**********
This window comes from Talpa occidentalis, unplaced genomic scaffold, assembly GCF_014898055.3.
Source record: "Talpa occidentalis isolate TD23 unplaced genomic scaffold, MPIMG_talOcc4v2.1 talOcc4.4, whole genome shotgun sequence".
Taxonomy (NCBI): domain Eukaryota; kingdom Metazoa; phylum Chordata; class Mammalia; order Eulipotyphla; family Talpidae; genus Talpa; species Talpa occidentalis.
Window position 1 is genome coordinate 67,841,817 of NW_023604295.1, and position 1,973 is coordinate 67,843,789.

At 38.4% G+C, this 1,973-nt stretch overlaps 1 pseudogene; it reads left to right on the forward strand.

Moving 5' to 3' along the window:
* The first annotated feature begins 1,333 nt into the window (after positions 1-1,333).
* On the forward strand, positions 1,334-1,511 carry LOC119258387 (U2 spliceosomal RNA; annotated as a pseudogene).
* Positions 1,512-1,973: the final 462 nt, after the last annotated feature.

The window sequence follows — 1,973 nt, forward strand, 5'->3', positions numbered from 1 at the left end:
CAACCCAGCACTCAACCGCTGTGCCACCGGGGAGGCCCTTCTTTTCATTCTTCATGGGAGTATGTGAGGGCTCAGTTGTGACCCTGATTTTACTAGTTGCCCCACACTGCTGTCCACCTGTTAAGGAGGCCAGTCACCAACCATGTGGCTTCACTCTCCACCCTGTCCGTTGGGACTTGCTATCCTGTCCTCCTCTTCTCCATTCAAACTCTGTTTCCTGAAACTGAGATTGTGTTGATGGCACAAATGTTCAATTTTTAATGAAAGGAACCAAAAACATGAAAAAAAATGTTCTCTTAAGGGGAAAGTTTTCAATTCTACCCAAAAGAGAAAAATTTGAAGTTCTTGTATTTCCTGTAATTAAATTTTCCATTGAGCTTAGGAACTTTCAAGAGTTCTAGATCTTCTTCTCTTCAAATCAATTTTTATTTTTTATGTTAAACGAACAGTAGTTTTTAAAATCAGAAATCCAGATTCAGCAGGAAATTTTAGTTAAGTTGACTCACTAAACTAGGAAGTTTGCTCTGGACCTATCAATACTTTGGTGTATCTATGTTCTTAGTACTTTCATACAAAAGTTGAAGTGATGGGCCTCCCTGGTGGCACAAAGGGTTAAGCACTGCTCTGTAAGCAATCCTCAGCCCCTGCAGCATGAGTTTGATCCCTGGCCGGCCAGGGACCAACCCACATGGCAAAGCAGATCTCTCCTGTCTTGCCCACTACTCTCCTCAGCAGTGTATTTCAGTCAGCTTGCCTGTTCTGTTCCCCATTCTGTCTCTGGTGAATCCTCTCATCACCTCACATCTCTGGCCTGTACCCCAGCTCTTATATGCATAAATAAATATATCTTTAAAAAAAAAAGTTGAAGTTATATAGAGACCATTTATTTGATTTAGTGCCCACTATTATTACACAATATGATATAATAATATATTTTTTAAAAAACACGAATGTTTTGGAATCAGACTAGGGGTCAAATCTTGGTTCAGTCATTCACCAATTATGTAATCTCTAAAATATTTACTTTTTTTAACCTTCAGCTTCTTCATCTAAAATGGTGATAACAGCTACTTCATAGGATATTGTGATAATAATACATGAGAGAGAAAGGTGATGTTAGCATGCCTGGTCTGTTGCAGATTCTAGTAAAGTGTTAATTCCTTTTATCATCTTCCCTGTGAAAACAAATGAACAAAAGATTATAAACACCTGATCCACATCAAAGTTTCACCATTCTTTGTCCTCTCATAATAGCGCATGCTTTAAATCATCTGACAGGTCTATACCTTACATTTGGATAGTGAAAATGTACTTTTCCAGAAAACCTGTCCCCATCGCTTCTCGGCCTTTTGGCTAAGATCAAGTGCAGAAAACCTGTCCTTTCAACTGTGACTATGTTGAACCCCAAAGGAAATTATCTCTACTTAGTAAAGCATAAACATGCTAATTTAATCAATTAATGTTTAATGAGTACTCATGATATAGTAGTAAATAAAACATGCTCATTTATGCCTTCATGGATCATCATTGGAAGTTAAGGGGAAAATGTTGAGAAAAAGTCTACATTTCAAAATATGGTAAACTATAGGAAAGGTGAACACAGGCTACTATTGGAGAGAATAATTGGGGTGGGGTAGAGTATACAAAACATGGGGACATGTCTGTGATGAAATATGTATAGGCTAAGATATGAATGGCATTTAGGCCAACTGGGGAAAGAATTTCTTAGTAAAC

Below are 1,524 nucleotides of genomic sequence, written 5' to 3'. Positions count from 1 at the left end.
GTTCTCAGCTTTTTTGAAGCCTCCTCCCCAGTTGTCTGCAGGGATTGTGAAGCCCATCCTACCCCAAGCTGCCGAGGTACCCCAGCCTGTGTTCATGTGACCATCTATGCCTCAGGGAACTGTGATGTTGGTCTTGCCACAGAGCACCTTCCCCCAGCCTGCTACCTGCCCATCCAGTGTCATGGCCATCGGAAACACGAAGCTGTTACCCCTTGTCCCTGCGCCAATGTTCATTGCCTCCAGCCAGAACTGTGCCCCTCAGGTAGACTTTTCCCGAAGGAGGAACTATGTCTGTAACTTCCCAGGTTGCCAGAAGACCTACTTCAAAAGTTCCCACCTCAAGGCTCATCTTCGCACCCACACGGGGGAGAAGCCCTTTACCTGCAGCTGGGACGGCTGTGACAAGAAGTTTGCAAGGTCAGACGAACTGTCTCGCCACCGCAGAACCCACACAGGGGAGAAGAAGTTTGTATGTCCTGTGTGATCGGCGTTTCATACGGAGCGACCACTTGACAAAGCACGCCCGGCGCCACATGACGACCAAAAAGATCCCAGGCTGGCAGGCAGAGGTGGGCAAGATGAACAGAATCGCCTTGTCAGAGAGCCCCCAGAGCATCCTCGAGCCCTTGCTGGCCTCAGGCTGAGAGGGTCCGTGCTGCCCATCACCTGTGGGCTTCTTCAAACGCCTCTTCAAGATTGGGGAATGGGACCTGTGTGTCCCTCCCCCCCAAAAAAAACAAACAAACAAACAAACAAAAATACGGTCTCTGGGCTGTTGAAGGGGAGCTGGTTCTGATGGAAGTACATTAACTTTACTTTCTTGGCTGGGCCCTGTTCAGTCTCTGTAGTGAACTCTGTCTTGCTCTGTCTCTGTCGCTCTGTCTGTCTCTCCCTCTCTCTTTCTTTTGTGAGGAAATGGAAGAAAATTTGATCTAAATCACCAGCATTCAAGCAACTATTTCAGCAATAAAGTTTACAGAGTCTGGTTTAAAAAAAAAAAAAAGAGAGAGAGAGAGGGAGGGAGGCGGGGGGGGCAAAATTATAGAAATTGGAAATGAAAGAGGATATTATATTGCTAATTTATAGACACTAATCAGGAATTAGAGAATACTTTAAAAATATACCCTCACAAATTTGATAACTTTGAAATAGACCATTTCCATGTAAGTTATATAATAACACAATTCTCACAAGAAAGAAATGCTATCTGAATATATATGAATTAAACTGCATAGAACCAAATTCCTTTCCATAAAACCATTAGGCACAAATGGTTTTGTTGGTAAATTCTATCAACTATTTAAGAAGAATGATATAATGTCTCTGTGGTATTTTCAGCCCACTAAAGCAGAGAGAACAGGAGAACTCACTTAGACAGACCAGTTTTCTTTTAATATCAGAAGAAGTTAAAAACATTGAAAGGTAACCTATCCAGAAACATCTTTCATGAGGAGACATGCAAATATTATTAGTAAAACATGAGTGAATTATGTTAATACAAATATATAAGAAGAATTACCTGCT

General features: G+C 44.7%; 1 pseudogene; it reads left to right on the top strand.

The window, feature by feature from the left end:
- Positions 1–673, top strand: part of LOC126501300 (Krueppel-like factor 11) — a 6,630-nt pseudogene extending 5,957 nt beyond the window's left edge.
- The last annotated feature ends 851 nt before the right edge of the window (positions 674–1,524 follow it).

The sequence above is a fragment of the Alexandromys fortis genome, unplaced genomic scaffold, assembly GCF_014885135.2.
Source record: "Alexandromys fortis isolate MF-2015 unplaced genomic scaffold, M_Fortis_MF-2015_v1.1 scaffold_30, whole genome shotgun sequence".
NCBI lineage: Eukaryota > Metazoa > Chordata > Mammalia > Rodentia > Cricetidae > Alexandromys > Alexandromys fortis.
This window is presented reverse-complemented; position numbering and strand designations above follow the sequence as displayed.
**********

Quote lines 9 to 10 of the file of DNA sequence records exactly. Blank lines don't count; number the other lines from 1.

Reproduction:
* Positions 1,512-1,973: the final 462 nt, after the last annotated feature.

The window sequence follows — 1,973 nt, forward strand, 5'->3', positions numbered from 1 at the left end: